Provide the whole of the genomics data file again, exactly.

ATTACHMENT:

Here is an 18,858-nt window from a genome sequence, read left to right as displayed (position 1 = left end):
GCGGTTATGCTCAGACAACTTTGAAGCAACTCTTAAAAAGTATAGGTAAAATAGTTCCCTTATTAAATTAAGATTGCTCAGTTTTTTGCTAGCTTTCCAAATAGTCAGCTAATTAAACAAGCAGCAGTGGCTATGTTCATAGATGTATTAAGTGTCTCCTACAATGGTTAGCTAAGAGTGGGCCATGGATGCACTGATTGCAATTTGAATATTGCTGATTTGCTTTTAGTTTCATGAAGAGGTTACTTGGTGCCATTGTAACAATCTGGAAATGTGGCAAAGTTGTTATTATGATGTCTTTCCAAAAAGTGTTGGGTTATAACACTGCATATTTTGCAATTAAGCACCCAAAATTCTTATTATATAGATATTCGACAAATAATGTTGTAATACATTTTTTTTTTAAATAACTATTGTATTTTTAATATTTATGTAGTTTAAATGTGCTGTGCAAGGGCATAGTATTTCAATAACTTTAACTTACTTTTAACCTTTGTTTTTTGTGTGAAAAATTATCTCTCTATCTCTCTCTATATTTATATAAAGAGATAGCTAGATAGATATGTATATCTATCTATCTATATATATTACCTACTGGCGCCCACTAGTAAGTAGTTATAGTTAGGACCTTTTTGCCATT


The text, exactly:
Here is an 18,858-nt window from a genome sequence, read left to right as displayed (position 1 = left end):
GCGGTTATGCTCAGACAACTTTGAAGCAACTCTTAAAAAGTATAGGTAAAATAGTTCCCTTATTAAATTAAGATTGCTCAGTTTTTTGCTAGCTTTCCAAATAGTCAGCTAATTAAACAAGCAGCAGTGGCTATGTTCATAGATGTATTAAGTGTCTCCTACAATGGTTAGCTAAGAGTGGGCCATGGATGCACTGATTGCAATTTGAATATTGCTGATTTGCTTTTAGTTTCATGAAGAGGTTACTTGGTGCCATTGTAACAATCTGGAAATGTGGCAAAGTTGTTATTATGATGTCTTTCCAAAAAGTGTTGGGTTATAACACTGCATATTTTGCAATTAAGCACCCAAAATTCTTATTATATAGATATTCGACAAATAATGTTGTAATACATTTTTTTTTTAAATAACTATTGTATTTTTAATATTTATGTAGTTTAAATGTGCTGTGCAAGGGCATAGTATTTCAATAACTTTAACTTACTTTTAACCTTTGTTTTTTGTGTGAAAAATTATCTCTCTATCTCTCTCTATATTTATATAAAGAGATAGCTAGATAGATATGTATATCTATCTATCTATATATATTACCTACTGGCGCCCACTAGTAAGTAGTTATAGTTAGGACCTTTTTGCCATT